I’ve been on the road and much occupied the past two days; my first glance at the news about the Vatican’s request that our American bishops not vote  on steps to resolve the abuse crisis came as I was boarding a plane. It’s been almost twenty-four hours since then, as I’m writing – and trying, on the move, to catch up with this odd development. Second thoughts may follow, but for now, I find it hard to believe that it’s not just a bad dream.
The Vatican knew for months that the bishops would deal with abuse at their regular Fall gathering. The pope asked them to cancel it and hold a spiritual retreat instead until the heads of bishops’ conferences from around the world meet in February. It’s hard to say with any degree of precision what Pope Francis fears might happen at such a gathering.
We’re hearing vague claims that decisions by the American bishops might conflict with canon law. But when has this papacy ever been held up by law – or wanted bishops everywhere in the world to follow universal rules – when it really wanted to get something done?
Whatever the fear, to wait until the very day the meeting opened to request no voting take place is almost without precedent. For many Americans, sad to say, the pope has probably just confirmed what he was forced to admit in Chile: he’s part of the problem. That no one convinced him this move would be a public relations nightmare – and would cause more trouble than a frank discussion and voting (which he could always massage later anyway) – is a sign of where we are in the Church now.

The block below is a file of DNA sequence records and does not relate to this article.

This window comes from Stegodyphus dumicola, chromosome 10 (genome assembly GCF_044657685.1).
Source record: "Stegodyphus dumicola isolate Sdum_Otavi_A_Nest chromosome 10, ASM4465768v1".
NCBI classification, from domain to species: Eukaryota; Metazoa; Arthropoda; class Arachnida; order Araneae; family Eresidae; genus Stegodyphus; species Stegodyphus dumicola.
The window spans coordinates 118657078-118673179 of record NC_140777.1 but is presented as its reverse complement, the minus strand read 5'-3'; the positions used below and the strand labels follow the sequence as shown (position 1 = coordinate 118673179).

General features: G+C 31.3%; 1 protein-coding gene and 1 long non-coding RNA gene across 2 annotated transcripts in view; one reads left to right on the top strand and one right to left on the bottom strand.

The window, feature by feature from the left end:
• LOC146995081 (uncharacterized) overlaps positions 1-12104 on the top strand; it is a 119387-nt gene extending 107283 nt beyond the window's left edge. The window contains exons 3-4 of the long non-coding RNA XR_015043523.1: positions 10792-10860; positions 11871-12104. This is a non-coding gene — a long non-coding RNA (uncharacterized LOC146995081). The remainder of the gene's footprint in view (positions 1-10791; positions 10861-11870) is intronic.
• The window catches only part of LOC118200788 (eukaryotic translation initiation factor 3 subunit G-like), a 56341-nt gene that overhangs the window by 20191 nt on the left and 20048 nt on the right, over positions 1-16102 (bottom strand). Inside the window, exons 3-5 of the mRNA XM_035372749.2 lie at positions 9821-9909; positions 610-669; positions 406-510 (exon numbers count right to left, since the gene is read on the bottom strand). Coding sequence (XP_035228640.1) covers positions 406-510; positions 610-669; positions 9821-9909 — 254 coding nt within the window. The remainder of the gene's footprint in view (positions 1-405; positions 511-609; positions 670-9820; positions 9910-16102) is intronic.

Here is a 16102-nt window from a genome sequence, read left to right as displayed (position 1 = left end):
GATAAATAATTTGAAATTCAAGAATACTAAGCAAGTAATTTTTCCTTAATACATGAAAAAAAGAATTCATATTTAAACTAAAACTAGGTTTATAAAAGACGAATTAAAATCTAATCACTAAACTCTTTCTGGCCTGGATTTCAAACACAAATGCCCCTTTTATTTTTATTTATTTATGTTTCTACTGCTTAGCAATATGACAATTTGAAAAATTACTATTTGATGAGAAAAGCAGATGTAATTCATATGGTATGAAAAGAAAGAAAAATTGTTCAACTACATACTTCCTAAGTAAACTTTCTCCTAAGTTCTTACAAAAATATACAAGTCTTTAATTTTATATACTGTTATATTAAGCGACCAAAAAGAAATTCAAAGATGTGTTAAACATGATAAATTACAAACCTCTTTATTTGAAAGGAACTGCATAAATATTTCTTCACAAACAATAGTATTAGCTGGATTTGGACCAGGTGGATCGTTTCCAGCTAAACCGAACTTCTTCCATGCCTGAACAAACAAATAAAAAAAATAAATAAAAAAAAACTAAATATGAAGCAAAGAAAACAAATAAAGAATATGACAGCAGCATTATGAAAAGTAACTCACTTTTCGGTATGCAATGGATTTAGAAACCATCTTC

I hope to get to Baltimore later today and take the temperature in person. But the news reports I’ve seen say Cardinal Cupich stood up while Cardinal DiNardo, president of the U.S. Conference of Catholic Bishops, was expressing disappointment  to say, “It is clear that the Holy See is taking the abuse crisis seriously.” Really? If it were that clear, it wouldn’t be necessary to say so.
Or to explain, as Cupich went on to do in remarks that had obviously been prepared ahead of time, why the assembled bishops should accept something clearly unacceptable, as it seems many of them immediately realized. His recommendation, which was clearly a signal from the pope himself, was to hold yet another meeting in March, after the meeting of presidents of bishops’ conferences in February. Survivors of abuse and organizations advocating for them were already not expecting much from this November meeting, which itself comes several months after the new revelations.
In Washington politics, this would be called kicking the can down the road, hoping it will become someone else’s problem – or get replaced with something in a couple of news cycles.
If “the Vatican” were “taking the abuse crisis seriously,” we would have tangible evidence by now. Some of Pope Francis’ defenders have pointed out that he is the only pope in modern times to have forced a cardinal (McCarrick) to resign. True, but only after the Archdiocese of New York determined that he had committed a crime in molesting an underage boy.